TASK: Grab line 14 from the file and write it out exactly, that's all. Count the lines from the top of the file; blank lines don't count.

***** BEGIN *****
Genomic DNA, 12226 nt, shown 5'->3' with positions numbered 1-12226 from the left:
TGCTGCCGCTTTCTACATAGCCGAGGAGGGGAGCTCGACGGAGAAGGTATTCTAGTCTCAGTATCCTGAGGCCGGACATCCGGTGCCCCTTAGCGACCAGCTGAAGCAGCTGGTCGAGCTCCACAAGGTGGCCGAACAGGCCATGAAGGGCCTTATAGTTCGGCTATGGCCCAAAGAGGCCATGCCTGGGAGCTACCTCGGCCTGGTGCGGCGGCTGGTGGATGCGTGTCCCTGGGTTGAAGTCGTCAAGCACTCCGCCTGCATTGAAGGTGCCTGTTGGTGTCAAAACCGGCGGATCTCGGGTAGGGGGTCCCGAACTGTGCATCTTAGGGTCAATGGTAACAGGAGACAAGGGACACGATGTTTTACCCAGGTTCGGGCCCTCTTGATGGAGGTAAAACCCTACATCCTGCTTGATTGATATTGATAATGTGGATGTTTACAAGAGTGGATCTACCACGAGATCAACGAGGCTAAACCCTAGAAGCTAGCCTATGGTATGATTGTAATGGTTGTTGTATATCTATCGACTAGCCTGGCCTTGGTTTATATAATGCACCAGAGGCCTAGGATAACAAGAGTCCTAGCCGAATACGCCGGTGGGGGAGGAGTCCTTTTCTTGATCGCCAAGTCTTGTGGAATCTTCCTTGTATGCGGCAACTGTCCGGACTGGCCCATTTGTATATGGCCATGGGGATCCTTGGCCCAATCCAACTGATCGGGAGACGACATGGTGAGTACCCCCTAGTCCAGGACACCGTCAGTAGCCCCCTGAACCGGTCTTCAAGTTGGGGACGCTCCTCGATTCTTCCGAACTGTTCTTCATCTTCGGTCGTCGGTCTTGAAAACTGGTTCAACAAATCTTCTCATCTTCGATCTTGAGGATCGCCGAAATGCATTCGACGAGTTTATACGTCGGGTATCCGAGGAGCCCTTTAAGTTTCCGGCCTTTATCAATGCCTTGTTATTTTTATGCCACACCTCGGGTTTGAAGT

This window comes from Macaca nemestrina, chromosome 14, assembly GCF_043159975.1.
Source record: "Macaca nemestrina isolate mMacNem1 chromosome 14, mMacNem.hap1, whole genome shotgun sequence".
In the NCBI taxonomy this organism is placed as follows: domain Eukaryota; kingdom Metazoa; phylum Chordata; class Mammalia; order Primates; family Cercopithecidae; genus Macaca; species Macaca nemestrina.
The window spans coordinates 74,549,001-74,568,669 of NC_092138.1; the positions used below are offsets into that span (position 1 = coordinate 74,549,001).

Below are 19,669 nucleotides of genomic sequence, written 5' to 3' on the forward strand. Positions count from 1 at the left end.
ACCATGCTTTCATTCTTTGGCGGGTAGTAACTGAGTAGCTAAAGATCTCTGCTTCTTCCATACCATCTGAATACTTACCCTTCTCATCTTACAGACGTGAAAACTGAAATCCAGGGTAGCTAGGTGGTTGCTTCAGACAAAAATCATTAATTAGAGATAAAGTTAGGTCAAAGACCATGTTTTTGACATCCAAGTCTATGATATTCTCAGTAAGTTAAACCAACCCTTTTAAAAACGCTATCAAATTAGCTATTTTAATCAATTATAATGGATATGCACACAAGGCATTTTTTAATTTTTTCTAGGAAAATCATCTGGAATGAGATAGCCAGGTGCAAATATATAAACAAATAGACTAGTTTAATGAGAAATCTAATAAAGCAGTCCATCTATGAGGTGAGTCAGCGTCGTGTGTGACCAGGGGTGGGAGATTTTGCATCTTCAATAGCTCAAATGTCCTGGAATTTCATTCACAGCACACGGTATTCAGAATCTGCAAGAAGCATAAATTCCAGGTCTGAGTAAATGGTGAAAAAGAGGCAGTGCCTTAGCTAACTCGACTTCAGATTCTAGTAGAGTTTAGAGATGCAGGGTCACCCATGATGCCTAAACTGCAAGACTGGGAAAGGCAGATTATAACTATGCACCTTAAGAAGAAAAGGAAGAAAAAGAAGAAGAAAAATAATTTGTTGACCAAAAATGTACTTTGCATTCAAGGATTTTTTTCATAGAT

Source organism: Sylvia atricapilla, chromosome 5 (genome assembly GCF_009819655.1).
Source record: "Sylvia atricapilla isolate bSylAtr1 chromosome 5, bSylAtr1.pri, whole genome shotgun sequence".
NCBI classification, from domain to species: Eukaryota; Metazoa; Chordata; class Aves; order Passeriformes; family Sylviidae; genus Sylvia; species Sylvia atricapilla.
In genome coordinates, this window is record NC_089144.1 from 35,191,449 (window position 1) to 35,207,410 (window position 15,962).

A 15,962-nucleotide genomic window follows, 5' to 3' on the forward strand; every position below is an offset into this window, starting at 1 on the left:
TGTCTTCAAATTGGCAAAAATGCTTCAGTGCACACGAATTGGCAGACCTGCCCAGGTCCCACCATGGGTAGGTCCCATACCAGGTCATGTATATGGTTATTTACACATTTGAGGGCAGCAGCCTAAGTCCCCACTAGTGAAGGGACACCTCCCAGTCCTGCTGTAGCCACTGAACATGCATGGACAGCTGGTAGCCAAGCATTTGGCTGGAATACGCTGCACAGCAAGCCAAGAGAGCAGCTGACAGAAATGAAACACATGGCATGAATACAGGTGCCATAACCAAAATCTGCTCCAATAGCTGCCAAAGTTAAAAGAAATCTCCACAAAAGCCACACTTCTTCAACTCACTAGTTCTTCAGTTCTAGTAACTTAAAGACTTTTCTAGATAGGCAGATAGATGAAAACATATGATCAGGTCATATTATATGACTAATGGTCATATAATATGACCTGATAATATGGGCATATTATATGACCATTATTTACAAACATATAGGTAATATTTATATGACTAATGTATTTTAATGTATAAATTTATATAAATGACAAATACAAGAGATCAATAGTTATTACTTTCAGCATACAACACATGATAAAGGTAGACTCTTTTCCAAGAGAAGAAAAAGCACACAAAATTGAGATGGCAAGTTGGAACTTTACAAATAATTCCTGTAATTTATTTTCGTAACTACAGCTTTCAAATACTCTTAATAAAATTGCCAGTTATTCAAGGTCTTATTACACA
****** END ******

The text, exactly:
TGTCTTCAAATTGGCAAAAATGCTTCAGTGCACACGAATTGGCAGACCTGCCCAGGTCCCACCATGGGTAGGTCCCATACCAGGTCATGTATATGGTTATTTACACATTTGAGGGCAGCAGCCTAAGTCCCCACTAGTGAAGGGACACCTCCCAGTCCTGCTGTAGCCACTGAACATGCATGGACAGCTGGTAGCCAAGCATTTGGCTGGAATACGCTGCACAGCAAGCCAAGAGAGCAGCTGACAGAAATGAAACACATGGCATGAATACAGGTGCCATAACCAAAATCTGCTCCAATAGCTGCCAAAGTTAAAAGAAATCTCCACAAAAGCCACACTTCTTCAACTCACTAGTTCTTCAGTTCTAGTAACTTAAAGACTTTTCTAGATAGGCAGATAGATGAAAACATATGATCAGGTCATATTATATGACTAATGGTCATATAATATGACCTGATAATATGGGCATATTATATGACCATTATTTACAAACATATAGGTAATATTTATATGACTAATGTATTTTAATGTATAAATTTATATAAATGACAAATACAAGAGATCAATAGTTATTACTTTCAGCATACAACACATGATAAAGGTAGACTCTTTTCCAAGAGAAGAAAAAGCACACAAAATTGAGATGGCAAGTTGGAACTTTACAAATAATTCCTGTAATTTATTTTCGTAACTACAGCTTTCAAATACTCTTAATAAAATTGCCAGTTATTCAAGGTCTTATTACACA